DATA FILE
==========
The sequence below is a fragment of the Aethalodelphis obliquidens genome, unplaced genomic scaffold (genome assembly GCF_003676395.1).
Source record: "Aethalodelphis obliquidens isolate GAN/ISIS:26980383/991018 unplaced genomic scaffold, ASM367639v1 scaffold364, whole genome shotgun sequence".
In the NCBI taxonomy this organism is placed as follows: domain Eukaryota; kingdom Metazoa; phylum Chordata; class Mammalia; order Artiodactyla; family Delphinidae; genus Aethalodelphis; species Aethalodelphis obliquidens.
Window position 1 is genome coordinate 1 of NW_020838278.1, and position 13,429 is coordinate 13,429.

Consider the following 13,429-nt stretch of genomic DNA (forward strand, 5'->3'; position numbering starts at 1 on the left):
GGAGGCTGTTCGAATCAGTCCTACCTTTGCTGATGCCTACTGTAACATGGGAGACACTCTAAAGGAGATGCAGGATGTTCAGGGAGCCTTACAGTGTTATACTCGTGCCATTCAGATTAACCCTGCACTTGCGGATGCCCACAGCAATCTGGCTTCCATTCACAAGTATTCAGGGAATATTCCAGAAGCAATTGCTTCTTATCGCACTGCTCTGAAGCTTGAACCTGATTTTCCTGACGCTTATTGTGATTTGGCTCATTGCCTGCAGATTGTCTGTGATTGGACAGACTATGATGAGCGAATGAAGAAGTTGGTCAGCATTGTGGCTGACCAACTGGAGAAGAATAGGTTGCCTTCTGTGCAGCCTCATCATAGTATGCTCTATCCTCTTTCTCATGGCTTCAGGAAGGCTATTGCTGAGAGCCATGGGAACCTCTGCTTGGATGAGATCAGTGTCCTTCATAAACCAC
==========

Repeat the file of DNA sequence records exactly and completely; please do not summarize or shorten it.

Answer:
The sequence below is a fragment of the Aethalodelphis obliquidens genome, unplaced genomic scaffold (genome assembly GCF_003676395.1).
Source record: "Aethalodelphis obliquidens isolate GAN/ISIS:26980383/991018 unplaced genomic scaffold, ASM367639v1 scaffold364, whole genome shotgun sequence".
In the NCBI taxonomy this organism is placed as follows: domain Eukaryota; kingdom Metazoa; phylum Chordata; class Mammalia; order Artiodactyla; family Delphinidae; genus Aethalodelphis; species Aethalodelphis obliquidens.
Window position 1 is genome coordinate 1 of NW_020838278.1, and position 13,429 is coordinate 13,429.

Consider the following 13,429-nt stretch of genomic DNA (forward strand, 5'->3'; position numbering starts at 1 on the left):
GGAGGCTGTTCGAATCAGTCCTACCTTTGCTGATGCCTACTGTAACATGGGAGACACTCTAAAGGAGATGCAGGATGTTCAGGGAGCCTTACAGTGTTATACTCGTGCCATTCAGATTAACCCTGCACTTGCGGATGCCCACAGCAATCTGGCTTCCATTCACAAGTATTCAGGGAATATTCCAGAAGCAATTGCTTCTTATCGCACTGCTCTGAAGCTTGAACCTGATTTTCCTGACGCTTATTGTGATTTGGCTCATTGCCTGCAGATTGTCTGTGATTGGACAGACTATGATGAGCGAATGAAGAAGTTGGTCAGCATTGTGGCTGACCAACTGGAGAAGAATAGGTTGCCTTCTGTGCAGCCTCATCATAGTATGCTCTATCCTCTTTCTCATGGCTTCAGGAAGGCTATTGCTGAGAGCCATGGGAACCTCTGCTTGGATGAGATCAGTGTCCTTCATAAACCAC